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Wednesday, 25 April 2018

The Defaced Portrait




One of the most interesting things about archives for me is how the marks on an image tell as much of a story as the image itself.  

You can see it in political and religious contexts, you can see it in personal albums where former lovers violate the image of their ex. 

Possibly the most powerful erasure (and there is a whole sub-genre of erasure studies which I wrote about a while back. I do think it's fascinating) is in this image of 'Mrs Baqari' 

Mrs Baqari had her picture taken at Hashen el-Madani's Studio Shehrazade in Saida, Lebanon. But it was against her husband's wishes. When he found out, he ran to the studio in fury and had the negatives defaced by scratching. Years later, after Mrs Baqari had burnt herself to death (the subtext being that she killed herself to escape the misery of being married to either an abusive husband or a religious fanatic - or both. Or perhaps she hadn't burnt herself.  

The husband came back to the studio heartbroken. The only thing that could console him, that could help him remember his beloved wife who he had treated so badly (we presume) were the images that he had had destroyed years before. 

And so he had enlargements made and took the images home. Yet there, on the surface were the scratches he had made, an indexical mark of how he had treated his wife. Or how we imagine he had treated his wife. 

It's an image of violence then, but also one filled with a complex emotional power. One of heartbreak, of jealousy, of guilt? We simply don't know - or should I say I simply don't know. 

One of the speakers at the Activating the Archive symposium will be Charbel Saad from the Arab Image Foundation in Beirut who will be talking about this image, this collection, and much much more.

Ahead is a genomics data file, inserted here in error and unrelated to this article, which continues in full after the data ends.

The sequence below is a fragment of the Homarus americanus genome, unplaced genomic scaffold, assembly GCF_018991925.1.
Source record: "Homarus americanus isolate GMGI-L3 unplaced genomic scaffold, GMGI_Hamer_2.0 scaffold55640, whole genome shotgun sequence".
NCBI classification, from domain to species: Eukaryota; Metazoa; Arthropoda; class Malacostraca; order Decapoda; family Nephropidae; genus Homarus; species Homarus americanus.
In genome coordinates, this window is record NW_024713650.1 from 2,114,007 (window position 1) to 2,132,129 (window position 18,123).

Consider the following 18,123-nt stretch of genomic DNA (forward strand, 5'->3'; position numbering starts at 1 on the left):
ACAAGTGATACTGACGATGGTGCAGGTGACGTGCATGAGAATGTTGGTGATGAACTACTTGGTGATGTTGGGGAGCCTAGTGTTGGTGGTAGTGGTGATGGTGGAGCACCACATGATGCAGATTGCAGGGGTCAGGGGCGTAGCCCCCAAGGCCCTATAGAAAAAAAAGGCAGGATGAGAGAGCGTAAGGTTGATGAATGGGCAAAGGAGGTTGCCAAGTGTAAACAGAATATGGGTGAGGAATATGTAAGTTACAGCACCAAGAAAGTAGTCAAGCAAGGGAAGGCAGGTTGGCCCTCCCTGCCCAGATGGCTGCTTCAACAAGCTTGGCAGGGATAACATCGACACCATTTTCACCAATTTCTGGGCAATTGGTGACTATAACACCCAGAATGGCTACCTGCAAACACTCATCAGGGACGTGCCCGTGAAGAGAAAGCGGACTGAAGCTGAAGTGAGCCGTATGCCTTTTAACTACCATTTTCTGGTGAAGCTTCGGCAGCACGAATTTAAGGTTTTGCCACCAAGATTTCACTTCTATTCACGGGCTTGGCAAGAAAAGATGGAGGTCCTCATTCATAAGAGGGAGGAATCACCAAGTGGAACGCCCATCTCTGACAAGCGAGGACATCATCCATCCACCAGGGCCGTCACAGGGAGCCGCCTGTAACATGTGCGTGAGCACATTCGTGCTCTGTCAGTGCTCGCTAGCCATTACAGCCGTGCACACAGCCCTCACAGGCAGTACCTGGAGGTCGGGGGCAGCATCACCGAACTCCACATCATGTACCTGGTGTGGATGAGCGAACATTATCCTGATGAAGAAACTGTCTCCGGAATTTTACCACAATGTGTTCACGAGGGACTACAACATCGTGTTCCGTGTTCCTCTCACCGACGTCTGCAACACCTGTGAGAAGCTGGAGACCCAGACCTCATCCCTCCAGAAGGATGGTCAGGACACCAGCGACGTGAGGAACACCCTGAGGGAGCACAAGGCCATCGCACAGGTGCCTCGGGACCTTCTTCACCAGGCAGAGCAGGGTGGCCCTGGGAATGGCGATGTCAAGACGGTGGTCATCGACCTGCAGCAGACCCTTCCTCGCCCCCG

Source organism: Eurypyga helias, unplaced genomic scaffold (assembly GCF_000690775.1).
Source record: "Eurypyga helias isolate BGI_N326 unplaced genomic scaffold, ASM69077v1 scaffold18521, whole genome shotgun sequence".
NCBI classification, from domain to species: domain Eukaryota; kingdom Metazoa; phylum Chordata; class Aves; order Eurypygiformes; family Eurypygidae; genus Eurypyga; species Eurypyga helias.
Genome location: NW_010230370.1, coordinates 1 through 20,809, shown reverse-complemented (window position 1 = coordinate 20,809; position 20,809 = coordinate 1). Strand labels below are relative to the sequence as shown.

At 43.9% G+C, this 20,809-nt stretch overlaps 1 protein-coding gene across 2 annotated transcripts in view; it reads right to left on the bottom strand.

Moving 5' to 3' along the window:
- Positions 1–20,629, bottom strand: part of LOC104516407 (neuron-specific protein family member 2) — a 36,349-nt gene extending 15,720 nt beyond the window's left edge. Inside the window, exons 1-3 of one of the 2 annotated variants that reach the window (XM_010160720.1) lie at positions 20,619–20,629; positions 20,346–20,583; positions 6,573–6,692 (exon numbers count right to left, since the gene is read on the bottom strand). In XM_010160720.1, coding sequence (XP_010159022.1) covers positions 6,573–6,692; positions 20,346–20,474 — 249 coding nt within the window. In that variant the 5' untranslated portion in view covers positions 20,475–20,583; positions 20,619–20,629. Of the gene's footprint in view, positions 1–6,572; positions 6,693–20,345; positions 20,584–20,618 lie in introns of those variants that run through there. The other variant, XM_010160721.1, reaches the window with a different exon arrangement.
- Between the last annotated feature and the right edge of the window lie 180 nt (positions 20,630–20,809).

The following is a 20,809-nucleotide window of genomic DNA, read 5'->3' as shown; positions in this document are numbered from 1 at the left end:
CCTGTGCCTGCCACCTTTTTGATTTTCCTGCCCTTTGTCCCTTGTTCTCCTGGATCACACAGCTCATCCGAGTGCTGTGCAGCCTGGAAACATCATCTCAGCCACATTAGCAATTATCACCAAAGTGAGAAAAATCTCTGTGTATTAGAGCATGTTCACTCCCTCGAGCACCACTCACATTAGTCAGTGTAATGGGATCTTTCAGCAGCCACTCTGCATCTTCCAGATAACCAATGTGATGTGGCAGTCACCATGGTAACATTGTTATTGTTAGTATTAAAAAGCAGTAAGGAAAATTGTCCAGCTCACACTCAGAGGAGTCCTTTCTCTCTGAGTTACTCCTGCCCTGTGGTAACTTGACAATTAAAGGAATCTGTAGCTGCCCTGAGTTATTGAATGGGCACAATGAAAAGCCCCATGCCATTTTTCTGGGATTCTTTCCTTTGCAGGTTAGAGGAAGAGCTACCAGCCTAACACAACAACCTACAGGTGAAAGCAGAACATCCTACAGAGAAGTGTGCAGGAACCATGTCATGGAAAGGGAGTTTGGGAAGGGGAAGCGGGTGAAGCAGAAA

There is a similar defacing of this passport photo from Amak Mahmoodian's Shenasnameh project. A shenasnameh is an Iranian passport picture that must be renewed every ten years. And for the document to be renewed, a passport photo must be submitted. If the passport does not meet official approval, then it will be returned, mutilated by pen strokes, rendered blind, or dumb, a woman turned into a hairless being with no eyes to see with, no lips to speak with. 

Here there is little emotion, just stone-cold misogyny that is addressed through the violence of these pen strokes. 


Charbel Saad and Amak Mahmoodian will be talking about all this and much more on Saturday 5th May at the Arnolfini in Bristol in this brilliant symposium on the archive with speakers including  Maja Daniels, Francesca Seravalle, Charbel Saad, Thomas Sauvin, Kensuke Koike, and Amak Mahmoodian.

It's a series of talks that looks both to the past but also to the future, seeing how archival works can be deconstructed, reconstructed and recontextualised with reference both to the past as well as the future. 

It's a serious bargain at £25 for the day and takes place in the wonderful waterfront location of the Arnolfini, with fantastic food, drink and cake all available within a few minutes walk.

Buy your tickets for ICVL's Activating the Archive here.

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